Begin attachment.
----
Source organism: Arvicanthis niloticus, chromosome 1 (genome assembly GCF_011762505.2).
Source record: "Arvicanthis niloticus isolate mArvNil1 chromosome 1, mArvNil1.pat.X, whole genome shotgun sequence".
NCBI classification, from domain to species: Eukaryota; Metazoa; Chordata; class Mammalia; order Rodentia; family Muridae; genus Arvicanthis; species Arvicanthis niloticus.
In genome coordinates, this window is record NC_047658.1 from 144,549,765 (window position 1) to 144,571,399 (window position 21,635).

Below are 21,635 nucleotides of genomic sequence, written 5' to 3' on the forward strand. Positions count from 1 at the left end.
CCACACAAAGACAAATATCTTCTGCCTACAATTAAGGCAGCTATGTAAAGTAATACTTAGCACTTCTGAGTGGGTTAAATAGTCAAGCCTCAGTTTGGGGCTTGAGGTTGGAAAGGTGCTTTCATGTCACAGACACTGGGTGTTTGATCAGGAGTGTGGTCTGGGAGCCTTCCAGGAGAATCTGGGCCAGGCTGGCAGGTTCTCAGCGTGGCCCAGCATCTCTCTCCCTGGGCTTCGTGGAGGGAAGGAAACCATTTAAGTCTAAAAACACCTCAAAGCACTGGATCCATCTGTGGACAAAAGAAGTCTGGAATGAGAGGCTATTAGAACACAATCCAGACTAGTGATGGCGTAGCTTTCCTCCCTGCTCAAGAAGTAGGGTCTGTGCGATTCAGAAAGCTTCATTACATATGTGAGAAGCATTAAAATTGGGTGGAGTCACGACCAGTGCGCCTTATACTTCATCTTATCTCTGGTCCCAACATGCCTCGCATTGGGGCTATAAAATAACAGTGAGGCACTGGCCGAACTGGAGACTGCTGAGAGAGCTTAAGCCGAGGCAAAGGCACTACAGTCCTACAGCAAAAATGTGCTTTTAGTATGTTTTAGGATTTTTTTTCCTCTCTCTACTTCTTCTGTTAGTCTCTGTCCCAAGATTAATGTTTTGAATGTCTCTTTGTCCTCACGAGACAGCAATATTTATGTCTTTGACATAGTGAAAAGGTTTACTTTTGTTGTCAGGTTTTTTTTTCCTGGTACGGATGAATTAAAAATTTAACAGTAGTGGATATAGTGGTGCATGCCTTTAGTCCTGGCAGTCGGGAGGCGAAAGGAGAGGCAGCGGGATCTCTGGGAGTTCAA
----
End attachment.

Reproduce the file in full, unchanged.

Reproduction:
Source organism: Arvicanthis niloticus, chromosome 1 (genome assembly GCF_011762505.2).
Source record: "Arvicanthis niloticus isolate mArvNil1 chromosome 1, mArvNil1.pat.X, whole genome shotgun sequence".
NCBI classification, from domain to species: Eukaryota; Metazoa; Chordata; class Mammalia; order Rodentia; family Muridae; genus Arvicanthis; species Arvicanthis niloticus.
In genome coordinates, this window is record NC_047658.1 from 144,549,765 (window position 1) to 144,571,399 (window position 21,635).

Below are 21,635 nucleotides of genomic sequence, written 5' to 3' on the forward strand. Positions count from 1 at the left end.
CCACACAAAGACAAATATCTTCTGCCTACAATTAAGGCAGCTATGTAAAGTAATACTTAGCACTTCTGAGTGGGTTAAATAGTCAAGCCTCAGTTTGGGGCTTGAGGTTGGAAAGGTGCTTTCATGTCACAGACACTGGGTGTTTGATCAGGAGTGTGGTCTGGGAGCCTTCCAGGAGAATCTGGGCCAGGCTGGCAGGTTCTCAGCGTGGCCCAGCATCTCTCTCCCTGGGCTTCGTGGAGGGAAGGAAACCATTTAAGTCTAAAAACACCTCAAAGCACTGGATCCATCTGTGGACAAAAGAAGTCTGGAATGAGAGGCTATTAGAACACAATCCAGACTAGTGATGGCGTAGCTTTCCTCCCTGCTCAAGAAGTAGGGTCTGTGCGATTCAGAAAGCTTCATTACATATGTGAGAAGCATTAAAATTGGGTGGAGTCACGACCAGTGCGCCTTATACTTCATCTTATCTCTGGTCCCAACATGCCTCGCATTGGGGCTATAAAATAACAGTGAGGCACTGGCCGAACTGGAGACTGCTGAGAGAGCTTAAGCCGAGGCAAAGGCACTACAGTCCTACAGCAAAAATGTGCTTTTAGTATGTTTTAGGATTTTTTTTCCTCTCTCTACTTCTTCTGTTAGTCTCTGTCCCAAGATTAATGTTTTGAATGTCTCTTTGTCCTCACGAGACAGCAATATTTATGTCTTTGACATAGTGAAAAGGTTTACTTTTGTTGTCAGGTTTTTTTTTCCTGGTACGGATGAATTAAAAATTTAACAGTAGTGGATATAGTGGTGCATGCCTTTAGTCCTGGCAGTCGGGAGGCGAAAGGAGAGGCAGCGGGATCTCTGGGAGTTCAA